Recent heavy hitters such as Call of Duty: Black Ops 4 have SLI support and a dedicated profile, but the results are unsatisfactory. Players complain about stutters, frame loss, and overall a much more jagged experience compared to using a single card.
The Witcher 3: Wild Hunt
CD Projekt Red’s enduring action-adventure RPG epic sits comfortably among the illustrious alumni of the best games of all time, and with good reason.
Geralt’s poignant and tumultuous journey through a vibrant, detailed fantasy world is only outdone by the quality of the narrative, whereby he must track down his adopted daughter, Ciri, while fighting off hordes of otherworldly demons, trolls, monstrosities, and so on.
The irreverent humor, the cast of vibrant characters, multiple endings, and the quality of combat make for an all-around immersive and compelling experience.
Grand Theft Auto V
Rockstar’s long-running gangster simulator series entered new territory with Grand Theft Auto V.
With a world designed as a playground for our most murderous and mischievous impulses, Los Santos and the surrounding area is oozing with criminal potential.
The three-pronged hero gameplay is also innovative and fits perfectly in the sweeping story that depicts the unraveling of three men in their search for riches and meaning in what is a fame-hungry, money-grabbing cesspit of crooks and swindlers.
Far Cry 5
Far Cry 5 is all about riding a fictionalized version of Montana from the grip of a crazy cult of doomsday naysayers led by a lunatic. Sounds good, right?
Factions, an arsenal of colorful weapons, and an expansive open world prop up Far Cry 5 as arguably the best in the franchise.
Half-RPG, half-action-adventure, few games rival the irreverence of one of Ubisoft’s flagship franchises. It’s also one pretty game, perfect for SLI scaling.
The battle royale game that spearheaded a phenomenon that has since spread to all corners of the gaming world, PUBG — as its colloquially known — is a game of wits, deft aim, and frantic gunfights.
Although superseded by Fortnite, it retains its crown as the more realistic of the BR games and its positioned among the most played game on Steam.
Dark Souls III
The closing chapter in a trilogy known for being among the most challenging gaming experiences around, Dark Souls III is an action RPG about a rising tide of undead creatures taking over a fantasy medieval world.
You’ll die countless times in your quest to prevent the incoming age of dark by stopping the first flame from dying out. Enemies are smart, adaptive and bolstered by changing attack patterns.
Unforgiving and iconic, Dark Souls III is worth any gamer’s time.
Although much of our attention is now drawn to Bethesda’s first foray into survival multiplayer with Fallout 76, Fallout 4 remains the most recent single-player Fallout game to date.
Players gallivant across a post-apocalyptic world teeming with nuclear-induced aberrations as terrifying as the next while unpicking the rich lore that courses through the series.
The RPG elements that define the franchise are back and better than ever. You also get a dog as a sidekick.
Metal Gear Solid V: The Phantom Pain
The latest Kojima made MGS game, Metal Gear Solid V: The Phantom Pain is a fitting homage to two decades of Snake’s stealthy adventures through many locales.
Fending off colorful enemies with style, and set before much of the events of the previous games, in this game players land in far off Afghanistan and Angola.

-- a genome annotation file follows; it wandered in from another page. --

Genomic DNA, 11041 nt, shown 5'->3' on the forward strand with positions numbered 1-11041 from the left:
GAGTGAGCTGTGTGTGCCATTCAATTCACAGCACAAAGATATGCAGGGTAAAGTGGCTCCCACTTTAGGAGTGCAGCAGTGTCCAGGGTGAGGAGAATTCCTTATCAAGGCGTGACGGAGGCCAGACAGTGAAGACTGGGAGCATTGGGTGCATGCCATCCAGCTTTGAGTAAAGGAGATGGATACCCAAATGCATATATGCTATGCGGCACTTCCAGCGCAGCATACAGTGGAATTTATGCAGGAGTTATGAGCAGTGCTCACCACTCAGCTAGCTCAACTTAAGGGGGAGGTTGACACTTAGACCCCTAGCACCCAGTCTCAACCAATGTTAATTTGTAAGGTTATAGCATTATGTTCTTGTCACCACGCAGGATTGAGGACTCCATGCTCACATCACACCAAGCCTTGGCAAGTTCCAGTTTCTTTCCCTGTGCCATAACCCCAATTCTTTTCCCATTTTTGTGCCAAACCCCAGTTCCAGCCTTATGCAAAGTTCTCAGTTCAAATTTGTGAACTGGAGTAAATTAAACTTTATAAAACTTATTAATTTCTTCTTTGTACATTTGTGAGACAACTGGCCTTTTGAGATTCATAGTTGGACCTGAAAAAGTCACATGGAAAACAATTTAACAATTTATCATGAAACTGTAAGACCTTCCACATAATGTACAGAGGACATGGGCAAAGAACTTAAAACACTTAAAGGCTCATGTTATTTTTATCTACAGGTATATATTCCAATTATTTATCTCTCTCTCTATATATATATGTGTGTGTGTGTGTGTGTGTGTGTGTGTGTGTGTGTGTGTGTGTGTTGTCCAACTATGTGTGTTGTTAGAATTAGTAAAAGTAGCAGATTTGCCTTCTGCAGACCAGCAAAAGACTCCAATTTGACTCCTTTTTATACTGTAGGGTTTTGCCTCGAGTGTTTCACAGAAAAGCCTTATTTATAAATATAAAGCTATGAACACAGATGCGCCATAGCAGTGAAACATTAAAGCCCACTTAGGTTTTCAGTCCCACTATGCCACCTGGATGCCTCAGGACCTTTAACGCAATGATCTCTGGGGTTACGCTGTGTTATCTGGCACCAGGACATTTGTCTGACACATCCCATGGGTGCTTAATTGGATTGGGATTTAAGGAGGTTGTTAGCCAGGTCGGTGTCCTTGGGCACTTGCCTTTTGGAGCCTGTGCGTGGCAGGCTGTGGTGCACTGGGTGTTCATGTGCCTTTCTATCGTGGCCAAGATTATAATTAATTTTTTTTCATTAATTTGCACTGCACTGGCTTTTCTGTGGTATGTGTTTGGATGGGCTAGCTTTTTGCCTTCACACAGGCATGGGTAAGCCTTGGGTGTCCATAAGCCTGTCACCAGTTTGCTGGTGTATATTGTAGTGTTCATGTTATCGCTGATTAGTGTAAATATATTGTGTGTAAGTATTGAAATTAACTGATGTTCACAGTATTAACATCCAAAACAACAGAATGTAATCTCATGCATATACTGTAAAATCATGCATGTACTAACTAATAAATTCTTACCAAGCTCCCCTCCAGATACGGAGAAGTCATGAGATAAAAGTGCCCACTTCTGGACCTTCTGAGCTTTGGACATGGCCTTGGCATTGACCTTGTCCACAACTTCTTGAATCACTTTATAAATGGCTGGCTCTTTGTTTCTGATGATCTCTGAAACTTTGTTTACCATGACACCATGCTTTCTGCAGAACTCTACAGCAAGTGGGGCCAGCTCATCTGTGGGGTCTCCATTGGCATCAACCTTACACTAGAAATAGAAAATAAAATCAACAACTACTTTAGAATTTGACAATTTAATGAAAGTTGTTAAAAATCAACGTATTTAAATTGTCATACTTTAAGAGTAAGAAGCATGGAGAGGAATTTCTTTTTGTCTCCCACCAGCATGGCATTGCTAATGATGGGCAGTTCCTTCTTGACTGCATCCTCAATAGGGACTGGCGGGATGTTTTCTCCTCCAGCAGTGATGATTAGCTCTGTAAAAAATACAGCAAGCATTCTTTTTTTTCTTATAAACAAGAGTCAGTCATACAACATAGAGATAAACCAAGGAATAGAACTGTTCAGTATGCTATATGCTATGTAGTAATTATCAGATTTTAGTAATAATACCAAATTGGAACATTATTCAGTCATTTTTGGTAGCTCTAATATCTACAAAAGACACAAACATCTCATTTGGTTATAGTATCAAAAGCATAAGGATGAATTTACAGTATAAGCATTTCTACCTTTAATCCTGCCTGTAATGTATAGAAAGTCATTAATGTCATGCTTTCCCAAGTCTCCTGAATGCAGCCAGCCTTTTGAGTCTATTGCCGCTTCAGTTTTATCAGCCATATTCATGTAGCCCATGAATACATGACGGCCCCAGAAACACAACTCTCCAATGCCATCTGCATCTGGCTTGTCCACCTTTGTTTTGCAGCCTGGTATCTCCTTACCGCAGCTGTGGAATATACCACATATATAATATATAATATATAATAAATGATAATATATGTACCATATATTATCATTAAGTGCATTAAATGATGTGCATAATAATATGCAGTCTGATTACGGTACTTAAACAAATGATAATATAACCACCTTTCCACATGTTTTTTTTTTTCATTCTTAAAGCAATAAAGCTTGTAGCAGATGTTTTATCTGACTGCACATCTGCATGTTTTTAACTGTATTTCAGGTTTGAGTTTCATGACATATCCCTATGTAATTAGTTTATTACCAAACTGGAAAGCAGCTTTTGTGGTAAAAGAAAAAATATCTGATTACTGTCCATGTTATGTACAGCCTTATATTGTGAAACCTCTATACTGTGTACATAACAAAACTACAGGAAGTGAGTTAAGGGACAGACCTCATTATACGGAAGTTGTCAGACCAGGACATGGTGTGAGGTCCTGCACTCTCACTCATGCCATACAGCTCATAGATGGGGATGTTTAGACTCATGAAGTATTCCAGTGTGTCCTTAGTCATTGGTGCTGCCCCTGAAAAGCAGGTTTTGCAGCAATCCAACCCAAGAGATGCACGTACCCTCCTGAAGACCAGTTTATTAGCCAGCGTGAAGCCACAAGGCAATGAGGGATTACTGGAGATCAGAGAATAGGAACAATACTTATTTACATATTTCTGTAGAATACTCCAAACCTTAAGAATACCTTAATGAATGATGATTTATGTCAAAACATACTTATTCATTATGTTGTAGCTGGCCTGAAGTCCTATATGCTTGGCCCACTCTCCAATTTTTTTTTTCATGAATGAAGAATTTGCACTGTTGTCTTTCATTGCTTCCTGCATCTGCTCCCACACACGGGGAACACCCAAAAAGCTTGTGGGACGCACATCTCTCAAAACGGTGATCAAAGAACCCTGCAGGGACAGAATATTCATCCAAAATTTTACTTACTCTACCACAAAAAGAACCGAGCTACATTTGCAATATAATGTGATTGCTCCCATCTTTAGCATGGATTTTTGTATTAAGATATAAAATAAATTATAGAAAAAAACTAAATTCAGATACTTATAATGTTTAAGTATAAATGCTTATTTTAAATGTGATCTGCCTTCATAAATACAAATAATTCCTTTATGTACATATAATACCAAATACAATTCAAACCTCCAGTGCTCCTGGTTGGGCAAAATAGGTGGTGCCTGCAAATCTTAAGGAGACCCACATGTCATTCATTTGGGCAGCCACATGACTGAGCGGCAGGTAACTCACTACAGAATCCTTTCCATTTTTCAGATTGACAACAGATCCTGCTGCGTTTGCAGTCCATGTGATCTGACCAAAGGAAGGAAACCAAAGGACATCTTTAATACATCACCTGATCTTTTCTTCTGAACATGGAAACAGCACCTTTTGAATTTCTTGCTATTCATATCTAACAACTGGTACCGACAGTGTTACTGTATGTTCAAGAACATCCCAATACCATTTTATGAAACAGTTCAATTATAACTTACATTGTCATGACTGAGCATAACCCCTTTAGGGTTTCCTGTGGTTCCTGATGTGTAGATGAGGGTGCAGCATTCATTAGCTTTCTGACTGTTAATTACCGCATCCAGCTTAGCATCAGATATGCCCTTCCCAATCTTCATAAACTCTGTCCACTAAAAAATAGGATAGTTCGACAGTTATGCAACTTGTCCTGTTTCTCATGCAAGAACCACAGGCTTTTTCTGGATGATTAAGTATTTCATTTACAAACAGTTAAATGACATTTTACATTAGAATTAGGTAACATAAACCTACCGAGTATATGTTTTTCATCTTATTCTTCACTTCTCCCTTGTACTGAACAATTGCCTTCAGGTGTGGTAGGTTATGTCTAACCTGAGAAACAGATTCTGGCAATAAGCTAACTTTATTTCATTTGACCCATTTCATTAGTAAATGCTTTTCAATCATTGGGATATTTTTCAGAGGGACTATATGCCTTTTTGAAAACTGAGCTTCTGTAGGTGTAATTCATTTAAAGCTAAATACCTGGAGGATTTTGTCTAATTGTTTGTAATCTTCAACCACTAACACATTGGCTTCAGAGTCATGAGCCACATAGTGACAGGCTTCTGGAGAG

Big guns, seemingly unwinnable odds, and packed full of emotion, Metal Gear Solid V: The Phantom Pain merits the praise showed on the title from pundits across the board.
League of Legends
Dota 2’s playful little brother, League of Legends, is a worldwide phenomenon with reportedly over 60 million unique monthly players across the globe.
With what is arguably the biggest eSports scene in the world, it’s hard to disagree with how easy League of Legends is to pick up and enjoy.
Not the hardest MOBA around, League’s numbers don’t lie, and a steady stream of new heroes keep the game fresh and exciting.
Assassin’s Creed IV Black Flag
Assassin’s Creed isn’t for everyone, that much we can agree on, notably as Ubisoft churns out yearly iterations with very little innovation, barring the most recent Origins and Odyssey.
However, among a lukewarm catalog, Assassin’s Creed IV Black Flag stands as an exception. The naval warfare and piracy in Black Flag make the game.
No wonder copycat games like Sea of Thieves and the upcoming Skull & Bones borrow heavily from the same template and explore a similar formula.
World of Warcraft
The MMORPG that rules them all. More content that you could ever wish for, PvP, PvE, and a vast world all set in a fantasy world brimming with Warcraft lore and depth.
Although showing signs of age, the latest Battle For Azeroth DLC injects new life into a game that still attracts thousands of players daily.
Most cards run World of Warcraft with no trouble at all, so SLI is overkill, but back in the day, it proved a great way to reveal the beauty of Blizzard’s most ambitious game to date.
Tom Clancy’s Rainbow Six Siege
A multiplayer game through and through, Tom Clancy’s Rainbow Six Siege is among the most finely tuned FPS games around.
Tactical, intense and cerebral, no wonder the game is among the most exciting eSports to watch. The realism is also worth noting: one false move and death comes quickly.
The latest edition of Blizzard’s seminal hack and slash isometric RPG is a fitting homage to the original two titles that released around the turn of the century.
Spruced-up graphics, as well as the same classic choice of classes and a world crawling with a vibrant selection of enemies, make for a great single-player experience and an even better co-op game to be played with friends for hours on end.
The Elder Scrolls V: Skyrim
Skyrim needs no introduction. Although Bethesda merits a lot of the criticism thrown its way, no one can argue that the developer can’t make a phenomenal open-world RPG.
- Tom Clancy’s The Division
- Middle Earth: Shadow of War
- Rise of the Tomb Raider
- Batman: Arkham Asylum
- Batman: Arkham City
- Call of Duty: Black Ops II
- Starcraft II
- Borderlands 2
- Battlefield 3
- Age of Empires III
- Beyond Good & Evil
- Civilization V
- Command & Conquer 3: Tiberium Wars
- Dead Space
- EVE Online
- Fable: The Lost Chapters
- Fallout 3
- Final Fantasy XI
- Gears of War
- Just Cause
- Path of Exile
- Resident Evil 6
- Silent Hill 3
- Tropico 3
- Watch Dogs
- XCOM: Enemy Unknown
- XCOM: Enemy Within